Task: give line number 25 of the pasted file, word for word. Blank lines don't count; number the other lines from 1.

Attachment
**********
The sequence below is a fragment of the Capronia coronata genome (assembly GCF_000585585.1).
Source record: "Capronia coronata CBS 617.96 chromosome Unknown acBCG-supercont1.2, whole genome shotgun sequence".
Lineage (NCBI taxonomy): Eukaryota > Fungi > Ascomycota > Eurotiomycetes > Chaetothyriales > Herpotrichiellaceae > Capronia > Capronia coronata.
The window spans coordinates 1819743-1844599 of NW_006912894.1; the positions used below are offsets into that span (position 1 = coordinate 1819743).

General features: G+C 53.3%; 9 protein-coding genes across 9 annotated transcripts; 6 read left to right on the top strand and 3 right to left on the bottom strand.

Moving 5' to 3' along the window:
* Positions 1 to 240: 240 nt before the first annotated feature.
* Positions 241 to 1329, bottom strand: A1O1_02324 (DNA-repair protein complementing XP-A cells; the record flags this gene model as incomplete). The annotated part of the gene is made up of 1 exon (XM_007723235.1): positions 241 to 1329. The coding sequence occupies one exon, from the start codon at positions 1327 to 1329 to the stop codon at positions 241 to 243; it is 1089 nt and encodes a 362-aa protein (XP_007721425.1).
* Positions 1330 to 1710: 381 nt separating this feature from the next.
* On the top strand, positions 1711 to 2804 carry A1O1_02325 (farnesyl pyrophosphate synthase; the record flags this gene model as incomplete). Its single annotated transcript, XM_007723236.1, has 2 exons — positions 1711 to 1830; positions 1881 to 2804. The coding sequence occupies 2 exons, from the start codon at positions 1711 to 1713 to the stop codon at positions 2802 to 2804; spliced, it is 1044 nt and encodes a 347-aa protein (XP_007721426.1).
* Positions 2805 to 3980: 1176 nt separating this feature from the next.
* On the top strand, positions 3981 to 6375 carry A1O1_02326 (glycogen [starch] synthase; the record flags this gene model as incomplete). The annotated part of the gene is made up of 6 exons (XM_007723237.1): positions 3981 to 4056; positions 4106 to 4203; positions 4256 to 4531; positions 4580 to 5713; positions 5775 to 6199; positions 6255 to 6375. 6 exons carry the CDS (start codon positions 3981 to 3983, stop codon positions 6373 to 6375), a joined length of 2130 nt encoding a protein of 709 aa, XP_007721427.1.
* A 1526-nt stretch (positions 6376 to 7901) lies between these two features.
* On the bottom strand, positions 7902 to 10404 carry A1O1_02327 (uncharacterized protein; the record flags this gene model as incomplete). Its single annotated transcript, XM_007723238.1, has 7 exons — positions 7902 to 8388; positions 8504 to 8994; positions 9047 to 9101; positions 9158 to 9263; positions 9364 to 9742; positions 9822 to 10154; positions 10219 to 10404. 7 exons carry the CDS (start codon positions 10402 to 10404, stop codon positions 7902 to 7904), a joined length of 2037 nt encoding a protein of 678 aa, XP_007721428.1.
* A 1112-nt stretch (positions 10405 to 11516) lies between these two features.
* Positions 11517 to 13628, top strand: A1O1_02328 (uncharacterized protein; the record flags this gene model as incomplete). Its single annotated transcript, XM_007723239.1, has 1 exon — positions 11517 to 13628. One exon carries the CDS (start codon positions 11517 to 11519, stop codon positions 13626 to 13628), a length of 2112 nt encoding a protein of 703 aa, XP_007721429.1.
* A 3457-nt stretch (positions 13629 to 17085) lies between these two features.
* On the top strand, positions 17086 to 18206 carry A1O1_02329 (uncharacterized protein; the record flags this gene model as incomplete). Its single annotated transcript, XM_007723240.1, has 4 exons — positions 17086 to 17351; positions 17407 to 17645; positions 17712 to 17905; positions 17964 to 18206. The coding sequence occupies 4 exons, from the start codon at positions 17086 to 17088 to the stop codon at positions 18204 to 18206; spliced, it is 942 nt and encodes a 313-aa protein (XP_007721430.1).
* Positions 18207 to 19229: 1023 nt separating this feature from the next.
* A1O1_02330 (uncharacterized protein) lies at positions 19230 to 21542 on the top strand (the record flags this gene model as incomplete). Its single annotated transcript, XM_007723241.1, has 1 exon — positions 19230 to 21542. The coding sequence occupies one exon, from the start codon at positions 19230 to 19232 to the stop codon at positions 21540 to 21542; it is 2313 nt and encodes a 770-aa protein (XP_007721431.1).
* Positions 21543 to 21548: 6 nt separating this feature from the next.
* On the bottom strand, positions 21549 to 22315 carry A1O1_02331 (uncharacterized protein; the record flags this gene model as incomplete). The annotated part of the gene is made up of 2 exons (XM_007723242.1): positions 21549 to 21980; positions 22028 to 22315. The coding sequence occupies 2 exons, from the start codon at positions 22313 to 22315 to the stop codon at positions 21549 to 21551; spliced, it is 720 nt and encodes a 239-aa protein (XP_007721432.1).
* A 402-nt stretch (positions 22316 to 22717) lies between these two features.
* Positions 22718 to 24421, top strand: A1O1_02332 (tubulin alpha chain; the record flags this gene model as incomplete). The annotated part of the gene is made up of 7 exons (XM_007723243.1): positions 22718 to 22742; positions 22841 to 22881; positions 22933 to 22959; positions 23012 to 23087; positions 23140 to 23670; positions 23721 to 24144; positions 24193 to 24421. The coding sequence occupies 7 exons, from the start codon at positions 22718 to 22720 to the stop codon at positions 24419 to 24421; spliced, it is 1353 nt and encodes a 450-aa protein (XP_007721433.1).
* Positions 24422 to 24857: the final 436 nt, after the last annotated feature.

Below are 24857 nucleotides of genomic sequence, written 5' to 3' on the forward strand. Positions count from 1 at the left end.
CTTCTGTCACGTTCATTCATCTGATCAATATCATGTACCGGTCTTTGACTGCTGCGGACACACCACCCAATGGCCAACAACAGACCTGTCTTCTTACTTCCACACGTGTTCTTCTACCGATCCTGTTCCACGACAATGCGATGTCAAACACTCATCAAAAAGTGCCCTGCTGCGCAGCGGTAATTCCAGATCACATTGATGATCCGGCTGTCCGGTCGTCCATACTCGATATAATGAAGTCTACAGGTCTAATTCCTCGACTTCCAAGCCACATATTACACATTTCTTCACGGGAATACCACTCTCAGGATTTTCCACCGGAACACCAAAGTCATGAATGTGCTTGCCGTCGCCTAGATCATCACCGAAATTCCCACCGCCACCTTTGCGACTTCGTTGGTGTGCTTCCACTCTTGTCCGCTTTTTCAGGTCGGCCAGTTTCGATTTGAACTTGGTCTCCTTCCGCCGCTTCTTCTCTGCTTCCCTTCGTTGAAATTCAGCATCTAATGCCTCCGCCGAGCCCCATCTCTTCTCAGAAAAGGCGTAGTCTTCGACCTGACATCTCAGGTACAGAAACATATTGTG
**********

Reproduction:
* Positions 24422 to 24857: the final 436 nt, after the last annotated feature.